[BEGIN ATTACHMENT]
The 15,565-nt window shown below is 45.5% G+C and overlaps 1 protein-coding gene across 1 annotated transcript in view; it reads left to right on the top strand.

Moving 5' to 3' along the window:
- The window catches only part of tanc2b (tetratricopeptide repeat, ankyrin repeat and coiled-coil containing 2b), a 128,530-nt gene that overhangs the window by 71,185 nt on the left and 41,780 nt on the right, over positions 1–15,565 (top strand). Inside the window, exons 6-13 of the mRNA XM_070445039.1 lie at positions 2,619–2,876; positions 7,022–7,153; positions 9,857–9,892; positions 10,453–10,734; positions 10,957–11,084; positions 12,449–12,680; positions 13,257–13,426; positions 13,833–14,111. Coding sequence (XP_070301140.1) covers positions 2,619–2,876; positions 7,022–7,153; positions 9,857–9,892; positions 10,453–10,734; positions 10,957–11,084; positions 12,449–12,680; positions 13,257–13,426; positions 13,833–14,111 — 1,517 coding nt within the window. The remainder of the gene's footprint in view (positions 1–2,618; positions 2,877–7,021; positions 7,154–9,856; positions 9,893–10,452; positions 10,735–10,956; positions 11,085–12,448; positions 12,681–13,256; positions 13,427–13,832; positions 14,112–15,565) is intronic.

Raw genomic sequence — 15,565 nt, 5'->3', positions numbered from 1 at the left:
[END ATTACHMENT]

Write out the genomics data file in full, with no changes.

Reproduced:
The 15,565-nt window shown below is 45.5% G+C and overlaps 1 protein-coding gene across 1 annotated transcript in view; it reads left to right on the top strand.

Moving 5' to 3' along the window:
- The window catches only part of tanc2b (tetratricopeptide repeat, ankyrin repeat and coiled-coil containing 2b), a 128,530-nt gene that overhangs the window by 71,185 nt on the left and 41,780 nt on the right, over positions 1–15,565 (top strand). Inside the window, exons 6-13 of the mRNA XM_070445039.1 lie at positions 2,619–2,876; positions 7,022–7,153; positions 9,857–9,892; positions 10,453–10,734; positions 10,957–11,084; positions 12,449–12,680; positions 13,257–13,426; positions 13,833–14,111. Coding sequence (XP_070301140.1) covers positions 2,619–2,876; positions 7,022–7,153; positions 9,857–9,892; positions 10,453–10,734; positions 10,957–11,084; positions 12,449–12,680; positions 13,257–13,426; positions 13,833–14,111 — 1,517 coding nt within the window. The remainder of the gene's footprint in view (positions 1–2,618; positions 2,877–7,021; positions 7,154–9,856; positions 9,893–10,452; positions 10,735–10,956; positions 11,085–12,448; positions 12,681–13,256; positions 13,427–13,832; positions 14,112–15,565) is intronic.

Raw genomic sequence — 15,565 nt, 5'->3', positions numbered from 1 at the left: